Taking on our insomnia monster

Imagine Ian, a 51-year-old man, cruising through life until his relationship encounters turbulence.

Suddenly, he finds himself lying awake at night, his mind inundated with concerns about the future.

Thoughts about living alone and worries about the mortgage trap him in a relentless loop. This pattern persists night after night, forcing him to face each day on little sleep, utterly exhausted.

Unbeknownst to Ian, his brain begins to adopt this pattern of wakefulness as the new normal. The more he spends the night worrying, the more his brain reinforces this pattern, creating a vicious cycle.

Envision a computer system that regulates your sleep and wakefulness. Repeating an action teaches the system a new command, similar to updating software.

If you consistently wake during the night, your brain learns this “program” and attempts to replicate it, resulting in an insomnia sleep pattern.

But there’s more to Ian’s struggle…

Chronic pain, a sensitive bladder, and work stress also play roles in his sleep disruption. Broken sleep exacerbates these conditions, which in turn further disrupt sleep.

It’s a series of vicious cycles that intensify the overall problem, transforming it into a formidable monster that gradually strips away his life and sleep.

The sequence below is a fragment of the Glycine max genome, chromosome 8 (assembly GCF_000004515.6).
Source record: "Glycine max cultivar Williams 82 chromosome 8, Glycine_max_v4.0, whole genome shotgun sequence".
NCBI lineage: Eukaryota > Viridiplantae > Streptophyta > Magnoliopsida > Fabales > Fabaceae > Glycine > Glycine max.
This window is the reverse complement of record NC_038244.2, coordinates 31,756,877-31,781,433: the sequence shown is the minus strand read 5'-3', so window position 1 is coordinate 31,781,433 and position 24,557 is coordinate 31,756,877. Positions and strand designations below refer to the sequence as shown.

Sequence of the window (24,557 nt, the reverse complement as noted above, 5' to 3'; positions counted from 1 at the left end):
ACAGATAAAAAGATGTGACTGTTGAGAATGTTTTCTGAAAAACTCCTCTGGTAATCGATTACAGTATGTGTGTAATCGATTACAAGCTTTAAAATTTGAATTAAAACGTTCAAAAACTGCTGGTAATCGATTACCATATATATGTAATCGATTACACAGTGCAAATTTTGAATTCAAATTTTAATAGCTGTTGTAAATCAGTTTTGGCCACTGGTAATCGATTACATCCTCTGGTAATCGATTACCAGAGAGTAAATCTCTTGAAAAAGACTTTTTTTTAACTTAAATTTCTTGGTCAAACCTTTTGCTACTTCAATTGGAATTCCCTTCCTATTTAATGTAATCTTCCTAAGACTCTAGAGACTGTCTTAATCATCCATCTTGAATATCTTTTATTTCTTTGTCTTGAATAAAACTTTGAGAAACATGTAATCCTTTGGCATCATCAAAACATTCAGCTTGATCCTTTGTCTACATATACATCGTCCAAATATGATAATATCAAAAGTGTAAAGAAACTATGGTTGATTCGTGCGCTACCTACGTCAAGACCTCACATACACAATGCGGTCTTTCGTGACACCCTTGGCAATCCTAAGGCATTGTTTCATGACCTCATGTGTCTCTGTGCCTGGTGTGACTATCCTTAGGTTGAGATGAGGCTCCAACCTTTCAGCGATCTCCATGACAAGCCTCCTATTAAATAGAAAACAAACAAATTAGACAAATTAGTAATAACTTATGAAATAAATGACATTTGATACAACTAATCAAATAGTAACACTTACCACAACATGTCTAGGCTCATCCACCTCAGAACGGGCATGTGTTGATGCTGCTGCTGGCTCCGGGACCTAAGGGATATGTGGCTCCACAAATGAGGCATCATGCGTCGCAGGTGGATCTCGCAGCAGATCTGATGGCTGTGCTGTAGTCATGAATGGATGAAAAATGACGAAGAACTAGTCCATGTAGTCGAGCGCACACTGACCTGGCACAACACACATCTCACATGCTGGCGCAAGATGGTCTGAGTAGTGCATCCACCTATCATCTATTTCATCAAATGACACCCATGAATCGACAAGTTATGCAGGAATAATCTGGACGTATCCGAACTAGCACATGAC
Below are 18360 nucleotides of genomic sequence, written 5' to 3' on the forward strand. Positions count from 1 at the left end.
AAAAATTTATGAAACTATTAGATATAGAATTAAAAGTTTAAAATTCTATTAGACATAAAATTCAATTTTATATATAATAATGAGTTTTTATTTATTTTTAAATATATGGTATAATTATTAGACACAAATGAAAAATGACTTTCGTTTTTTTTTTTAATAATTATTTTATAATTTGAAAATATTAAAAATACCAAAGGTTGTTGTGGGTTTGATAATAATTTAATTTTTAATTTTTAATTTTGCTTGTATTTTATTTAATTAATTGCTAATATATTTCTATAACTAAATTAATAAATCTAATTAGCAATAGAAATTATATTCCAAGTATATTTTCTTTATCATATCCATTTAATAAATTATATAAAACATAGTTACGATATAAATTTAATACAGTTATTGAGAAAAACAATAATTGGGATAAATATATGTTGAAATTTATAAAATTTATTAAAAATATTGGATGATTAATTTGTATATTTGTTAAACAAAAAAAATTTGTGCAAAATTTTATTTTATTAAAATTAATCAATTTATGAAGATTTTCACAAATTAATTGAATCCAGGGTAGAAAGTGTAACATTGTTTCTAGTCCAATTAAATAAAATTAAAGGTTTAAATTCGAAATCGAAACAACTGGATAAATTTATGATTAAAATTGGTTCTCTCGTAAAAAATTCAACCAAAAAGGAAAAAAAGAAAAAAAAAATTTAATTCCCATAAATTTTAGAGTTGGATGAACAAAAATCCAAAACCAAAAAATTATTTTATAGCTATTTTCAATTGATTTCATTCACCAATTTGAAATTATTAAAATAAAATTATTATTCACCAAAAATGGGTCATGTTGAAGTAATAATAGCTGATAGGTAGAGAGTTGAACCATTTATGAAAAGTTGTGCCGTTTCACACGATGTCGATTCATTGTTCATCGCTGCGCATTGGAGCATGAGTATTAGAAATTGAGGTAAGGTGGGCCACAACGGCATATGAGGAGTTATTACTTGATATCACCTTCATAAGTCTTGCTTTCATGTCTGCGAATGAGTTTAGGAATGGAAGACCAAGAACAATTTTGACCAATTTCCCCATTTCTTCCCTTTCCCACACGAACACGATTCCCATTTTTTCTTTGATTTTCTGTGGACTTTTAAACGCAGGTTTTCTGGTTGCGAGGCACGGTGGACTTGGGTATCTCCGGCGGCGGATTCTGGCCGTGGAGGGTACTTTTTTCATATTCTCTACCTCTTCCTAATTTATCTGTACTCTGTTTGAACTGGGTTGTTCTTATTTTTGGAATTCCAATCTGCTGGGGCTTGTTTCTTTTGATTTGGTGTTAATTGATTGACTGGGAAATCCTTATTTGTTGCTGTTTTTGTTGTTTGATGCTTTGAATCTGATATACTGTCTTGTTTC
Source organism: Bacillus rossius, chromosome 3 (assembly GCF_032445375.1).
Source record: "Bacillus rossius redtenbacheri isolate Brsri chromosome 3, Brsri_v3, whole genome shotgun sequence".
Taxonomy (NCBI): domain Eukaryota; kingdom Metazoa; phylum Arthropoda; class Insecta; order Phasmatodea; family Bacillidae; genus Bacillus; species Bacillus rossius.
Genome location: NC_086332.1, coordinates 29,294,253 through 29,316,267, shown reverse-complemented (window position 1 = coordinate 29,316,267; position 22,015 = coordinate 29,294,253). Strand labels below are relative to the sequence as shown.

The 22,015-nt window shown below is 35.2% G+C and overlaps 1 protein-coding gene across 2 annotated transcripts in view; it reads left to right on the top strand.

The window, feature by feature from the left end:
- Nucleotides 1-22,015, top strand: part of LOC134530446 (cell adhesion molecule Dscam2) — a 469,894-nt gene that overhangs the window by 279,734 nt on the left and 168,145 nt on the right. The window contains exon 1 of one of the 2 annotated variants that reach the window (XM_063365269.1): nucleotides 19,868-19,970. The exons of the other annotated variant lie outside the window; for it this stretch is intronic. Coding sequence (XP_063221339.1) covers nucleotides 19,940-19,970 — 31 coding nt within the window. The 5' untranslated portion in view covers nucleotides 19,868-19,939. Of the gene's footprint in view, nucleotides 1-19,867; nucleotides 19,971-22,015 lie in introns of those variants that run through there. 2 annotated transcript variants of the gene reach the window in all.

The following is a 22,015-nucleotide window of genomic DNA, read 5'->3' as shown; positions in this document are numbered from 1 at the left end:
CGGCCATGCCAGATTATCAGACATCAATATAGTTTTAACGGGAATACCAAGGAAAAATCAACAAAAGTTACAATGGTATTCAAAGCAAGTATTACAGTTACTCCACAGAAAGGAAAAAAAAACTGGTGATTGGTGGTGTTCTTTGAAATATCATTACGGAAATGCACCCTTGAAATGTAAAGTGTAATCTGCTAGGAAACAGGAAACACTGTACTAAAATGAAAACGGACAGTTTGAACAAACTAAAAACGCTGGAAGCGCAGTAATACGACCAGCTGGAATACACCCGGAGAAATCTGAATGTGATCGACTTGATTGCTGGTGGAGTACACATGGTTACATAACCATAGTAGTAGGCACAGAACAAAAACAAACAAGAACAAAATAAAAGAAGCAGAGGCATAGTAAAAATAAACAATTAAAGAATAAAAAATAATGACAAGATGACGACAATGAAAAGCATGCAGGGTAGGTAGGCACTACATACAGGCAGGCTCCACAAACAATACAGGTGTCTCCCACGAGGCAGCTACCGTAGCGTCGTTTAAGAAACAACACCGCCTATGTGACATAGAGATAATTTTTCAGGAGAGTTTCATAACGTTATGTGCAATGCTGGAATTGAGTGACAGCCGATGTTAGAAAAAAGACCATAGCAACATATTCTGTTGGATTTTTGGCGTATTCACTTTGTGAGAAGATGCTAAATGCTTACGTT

While Ian initially attributes his insomnia to relationship troubles, it’s evident the issue is far more complex.

The silver lining is that, although we can’t conquer this beast in one fell swoop, we can tackle each contributing factor one by one.

This method, known as sleep retraining, aims to dismantle the vicious cycles fueling the insomnia.

Most individuals with insomnia have between five to ten components sustaining their condition. Sleep retraining seeks to identify and mitigate each one, thereby weakening the insomnia monster.

Had Ian practiced relaxation techniques before bed at the onset of his troubles, he might have prevented the escalation into full-blown insomnia.

However, given the multitude of factors now at play, simply “switching off” before bed is insufficient. It’s likely that past efforts focused on a singular aspect of insomnia, overlooking the multifaceted nature of the condition.

Consider the analogy of a sleep muscle, akin to the muscles used for walking.

Neglect leads to atrophy; Ian’s fragmented sleep weakens his sleep muscle, impairing its ability to provide a full night’s rest, and thus the cycle of weakening continues.

Today, I offer you a key exercise: identify what disrupts your sleep.

Are you awakened by external factors, or do you struggle with a racing mind?

Do daytime stress, chemical imbalances, or the fear of sleeplessness affect you?

Reflect on these questions. Over the next few days, starting with the most common issue—sleep anxiety (distinct from general anxiety)—we’ll delve deeper into these components of our insomnia